Next, we see that Jesus was both in the form of God and completely equal with God. This idea shoots down those who believe Jesus was merely a prophet or a “good man.” The Bible is very clear that Jesus is the son of God and yet also God in the flesh. No reasonable person would ever deny this. The Bible shows this, Jesus makes the claim and God acknowledges it. There is little more to discuss regarding the subject.

Third, we see that Jesus, even though He was God, made Himself of no reputation and made Himself a servant. After taking on the role of a servant and the form of a man, Jesus was obedient unto death on the cross. Jesus did all of this for one reason: to purchase salvation for all of mankind.  From the moment man sinned in the Garden of Eden, a price was required. The price required for sin is death. A sacrifice had to be offered. However, any sacrifice we could offer in our own flesh would be nothing but a sin-filled offering. We could never pay for sin with sin. The only offering which could ever be sufficient is a perfect sacrifice. Jesus was that perfect sacrifice. When Jesus made that sacrifice for us, He worked out our salvation for us. Because God, in the form of a man – Jesus, humbled Himself and purchased salvation for all mankind, Jesus is to be exalted above all others.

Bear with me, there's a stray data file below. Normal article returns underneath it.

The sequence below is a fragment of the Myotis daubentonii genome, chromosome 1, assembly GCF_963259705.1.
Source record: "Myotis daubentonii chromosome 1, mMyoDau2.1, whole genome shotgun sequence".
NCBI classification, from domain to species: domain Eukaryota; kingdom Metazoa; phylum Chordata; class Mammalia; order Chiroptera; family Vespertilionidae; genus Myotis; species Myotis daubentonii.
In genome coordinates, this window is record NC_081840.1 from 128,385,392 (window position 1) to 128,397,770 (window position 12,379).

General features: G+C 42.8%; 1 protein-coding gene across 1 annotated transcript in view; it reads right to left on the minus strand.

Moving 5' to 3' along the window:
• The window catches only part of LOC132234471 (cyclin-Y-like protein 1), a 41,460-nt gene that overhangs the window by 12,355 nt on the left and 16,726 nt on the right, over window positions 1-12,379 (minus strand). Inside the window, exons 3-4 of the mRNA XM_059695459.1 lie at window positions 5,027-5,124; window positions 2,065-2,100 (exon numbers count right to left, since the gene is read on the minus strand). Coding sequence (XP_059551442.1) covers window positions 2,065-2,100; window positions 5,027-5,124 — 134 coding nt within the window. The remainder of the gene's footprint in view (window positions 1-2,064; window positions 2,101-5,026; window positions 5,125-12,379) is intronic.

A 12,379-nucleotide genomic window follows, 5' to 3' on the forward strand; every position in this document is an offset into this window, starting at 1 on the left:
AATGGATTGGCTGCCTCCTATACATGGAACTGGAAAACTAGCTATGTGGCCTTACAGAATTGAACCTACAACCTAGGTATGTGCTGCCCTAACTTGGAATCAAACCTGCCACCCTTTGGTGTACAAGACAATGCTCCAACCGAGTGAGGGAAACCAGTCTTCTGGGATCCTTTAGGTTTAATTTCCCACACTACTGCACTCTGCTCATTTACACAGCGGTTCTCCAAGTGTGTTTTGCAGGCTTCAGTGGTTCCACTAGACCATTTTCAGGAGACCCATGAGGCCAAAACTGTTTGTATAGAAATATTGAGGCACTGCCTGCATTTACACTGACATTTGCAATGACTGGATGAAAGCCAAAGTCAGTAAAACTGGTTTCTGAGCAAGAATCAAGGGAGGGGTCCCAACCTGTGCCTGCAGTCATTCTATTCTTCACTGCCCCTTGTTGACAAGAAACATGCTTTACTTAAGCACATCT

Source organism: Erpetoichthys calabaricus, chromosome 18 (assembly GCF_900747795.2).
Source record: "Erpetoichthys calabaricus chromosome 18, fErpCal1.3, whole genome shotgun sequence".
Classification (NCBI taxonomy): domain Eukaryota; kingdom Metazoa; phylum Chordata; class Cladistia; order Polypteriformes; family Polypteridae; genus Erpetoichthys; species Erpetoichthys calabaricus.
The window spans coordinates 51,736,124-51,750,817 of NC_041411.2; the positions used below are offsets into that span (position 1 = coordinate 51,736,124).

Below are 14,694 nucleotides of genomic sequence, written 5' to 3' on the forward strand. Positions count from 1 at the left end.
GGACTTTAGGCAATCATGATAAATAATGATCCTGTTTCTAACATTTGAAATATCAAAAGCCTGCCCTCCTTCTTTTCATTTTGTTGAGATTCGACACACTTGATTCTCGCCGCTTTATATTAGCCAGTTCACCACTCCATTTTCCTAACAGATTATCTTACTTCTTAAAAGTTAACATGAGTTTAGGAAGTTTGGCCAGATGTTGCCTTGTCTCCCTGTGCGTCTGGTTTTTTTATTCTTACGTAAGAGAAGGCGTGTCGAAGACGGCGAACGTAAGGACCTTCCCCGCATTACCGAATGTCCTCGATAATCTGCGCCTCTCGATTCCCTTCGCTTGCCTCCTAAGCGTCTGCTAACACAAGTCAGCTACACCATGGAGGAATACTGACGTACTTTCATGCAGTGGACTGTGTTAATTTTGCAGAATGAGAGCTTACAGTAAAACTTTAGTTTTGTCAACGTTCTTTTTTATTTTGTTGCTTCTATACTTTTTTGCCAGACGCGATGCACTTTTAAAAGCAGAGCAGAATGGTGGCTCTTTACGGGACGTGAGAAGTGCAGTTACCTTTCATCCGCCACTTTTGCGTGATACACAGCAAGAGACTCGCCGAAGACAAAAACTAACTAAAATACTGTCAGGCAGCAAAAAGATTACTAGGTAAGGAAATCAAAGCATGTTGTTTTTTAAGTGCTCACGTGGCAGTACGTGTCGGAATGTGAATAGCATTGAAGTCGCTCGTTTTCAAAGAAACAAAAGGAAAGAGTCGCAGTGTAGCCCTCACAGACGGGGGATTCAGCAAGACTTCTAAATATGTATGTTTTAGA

This brings us to verse twelve. Are we then to work out our own salvation? No. Our salvation has already been worked out by Jesus. So, what does this mean? Again, we cannot lift the verse or a part of the verse out of its context. By doing so, we are perverting the meaning of the Word of God. I must admit, it was hard to grasp the meaning of this verse until I began examining what others had to say about it and even how the verse is translated in other languages. Remember – the King James Bible is not the inspired text, it is the faithfully, perfectly translated text for the English-speaking people. However, even a perfect translation loses something when translated to an imperfect language such as English. The truth I am about to share with you is there in our English KJV Bible. But in this rare case, the truth is more evident in another language. In his commentary, Gill cites the Syriac version, the passage is rendered as “do the work” of salvation. In other words, the fruit of our salvation should work through our lives. When we are saved, that salvation should be evident, working in us and through us.